Stephen C. Massanelli -- Executive Vice President, Chief Administrative Officer & Investor Relations Officer

Your call was breaking up. So we're having a hard time -- it was a question on Landmark and the COVID -- cost savings related to the COVID-19?

Woody Lay -- KBW -- Analyst

Yeah, I mean, do you think that the timing will be impacted?

George A. Makris -- Chairman & Chief Executive Officer

No, not at all. That conversion happened on February 14 and everything is moving along there very well.

Woody Lay -- KBW -- Analyst

Great. Thanks, guys.

George A. Makris -- Chairman & Chief Executive Officer

Thank you. Thank you. I show our next question comes from the line of Matt Olney from Stephens, Inc. Please go ahead.

Matthew Olney -- Stephens Inc. -- Analyst

Hey, thanks. Good morning, guys.

George A. Makris -- Chairman & Chief Executive Officer

Hey, Matt.

Matthew Olney -- Stephens Inc. -- Analyst

You noted in the slide deck that the ACL ratio is now -- a pretty big jump to 1.69% as a percent of overall loans. Can you just talk about where you expect this to go based on where we sit today? Thanks.

George A. Makris -- Chairman & Chief Executive Officer

So we've, obviously, spent a lot of time talking about that. And I would tell you, the one area that over the long term that gives us a little pause would be our energy portfolio. I mean, I think we've got quite a bit of coverage now and quite honestly, most of our energy production is well hedged through 2020 and quite honestly, a lot of it through 2021. So the current volatility in oil and gas prices is not that concerning to us today. But if it continues, we're going to have probably more exposure in our energy portfolio. We have taken a look at the rest of our portfolio. As you probably noted, we have already modified 20% of our outstanding loan balances and we have worked with those customers one-on-one to make sure that we understand their game plan going forward. And just to give you a little more color on our modified loans. We had two options, one was 6-months' interest only; the other was deferred payments 3-months, then interest only for another 3-months, so both of them had a 6-month deferral plan. When we're dealing with our customers, we have to make sure they're currently in compliance with our loan agreement. We've taken consideration of payment history, their available liquidity, their financial performance prior to the crisis and their emergency business plan along with projections when they come out of the crisis. We have no cash-out dividends or distributions allowable in any of the loan modifications and no rate adjustment. So we feel like our customers should be all-in before we modify their loan agreement. And I think that's a generally accepted good business practice and our good customers certainly understand that.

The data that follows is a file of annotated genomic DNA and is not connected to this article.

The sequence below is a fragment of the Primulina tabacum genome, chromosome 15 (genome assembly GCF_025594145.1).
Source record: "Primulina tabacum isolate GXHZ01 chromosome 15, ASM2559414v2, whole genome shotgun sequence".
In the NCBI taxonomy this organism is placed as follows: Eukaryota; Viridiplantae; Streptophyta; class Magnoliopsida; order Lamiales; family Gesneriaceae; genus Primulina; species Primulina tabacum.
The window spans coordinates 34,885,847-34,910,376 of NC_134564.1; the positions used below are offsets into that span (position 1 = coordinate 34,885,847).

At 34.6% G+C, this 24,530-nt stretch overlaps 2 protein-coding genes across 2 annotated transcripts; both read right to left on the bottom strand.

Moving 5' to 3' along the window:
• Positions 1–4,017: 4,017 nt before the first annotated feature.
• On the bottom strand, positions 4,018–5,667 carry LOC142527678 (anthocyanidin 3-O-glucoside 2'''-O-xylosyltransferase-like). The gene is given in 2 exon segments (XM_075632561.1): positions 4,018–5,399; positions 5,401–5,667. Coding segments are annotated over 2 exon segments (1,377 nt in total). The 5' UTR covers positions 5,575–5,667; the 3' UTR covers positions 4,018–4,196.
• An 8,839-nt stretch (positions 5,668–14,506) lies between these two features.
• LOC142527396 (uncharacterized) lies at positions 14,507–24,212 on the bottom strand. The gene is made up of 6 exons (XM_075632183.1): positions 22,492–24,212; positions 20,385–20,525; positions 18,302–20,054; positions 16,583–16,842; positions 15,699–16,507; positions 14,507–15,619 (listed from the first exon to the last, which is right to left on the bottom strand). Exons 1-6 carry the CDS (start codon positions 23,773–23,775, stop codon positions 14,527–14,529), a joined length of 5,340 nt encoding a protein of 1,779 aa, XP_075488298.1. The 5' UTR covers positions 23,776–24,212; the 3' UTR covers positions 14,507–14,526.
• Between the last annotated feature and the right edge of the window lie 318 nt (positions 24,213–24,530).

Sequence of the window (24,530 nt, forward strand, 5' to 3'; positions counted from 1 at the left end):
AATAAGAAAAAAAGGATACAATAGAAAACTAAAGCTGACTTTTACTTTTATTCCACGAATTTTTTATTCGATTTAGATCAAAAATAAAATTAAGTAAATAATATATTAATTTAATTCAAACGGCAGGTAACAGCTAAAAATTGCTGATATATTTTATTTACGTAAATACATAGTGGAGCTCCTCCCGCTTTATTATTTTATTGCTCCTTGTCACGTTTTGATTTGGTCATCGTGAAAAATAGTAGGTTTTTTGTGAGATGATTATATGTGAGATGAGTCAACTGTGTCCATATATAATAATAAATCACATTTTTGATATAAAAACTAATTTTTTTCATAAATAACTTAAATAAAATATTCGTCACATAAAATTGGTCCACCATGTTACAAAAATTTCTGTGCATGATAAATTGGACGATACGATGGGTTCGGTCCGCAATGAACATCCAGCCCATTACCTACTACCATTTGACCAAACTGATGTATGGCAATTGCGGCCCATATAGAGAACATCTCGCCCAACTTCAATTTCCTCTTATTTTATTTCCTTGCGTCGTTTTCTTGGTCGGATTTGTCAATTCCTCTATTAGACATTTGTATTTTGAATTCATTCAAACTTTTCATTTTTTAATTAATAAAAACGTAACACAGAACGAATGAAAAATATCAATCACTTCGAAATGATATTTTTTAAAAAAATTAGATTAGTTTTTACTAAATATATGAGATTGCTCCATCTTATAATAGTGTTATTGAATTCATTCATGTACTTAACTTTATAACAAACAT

So I would tell you that we're fairly comfortable where we are today and with the loan modifications and with the PPP liquidity that we are injecting into our customers' balance sheets, it's going to be a few months before we can really tell what the long-term effect is going to be, not to mention when we start coming out of the lockdown. I mean, that's all over the bulwark today. So in Arkansas as you know, we've had really good success with flattening that curve. It could be that we start coming out in Arkansas early to mid-May. What that means? We're not exactly sure yet but I mentioned this, and I want to emphasize it once again, through the PPP program we are going to inject more than $1 billion of liquidity that has the potential to be forgiven into our customers' balance sheet. So that's as far as we're concerned a better scenario than we were looking at early in March.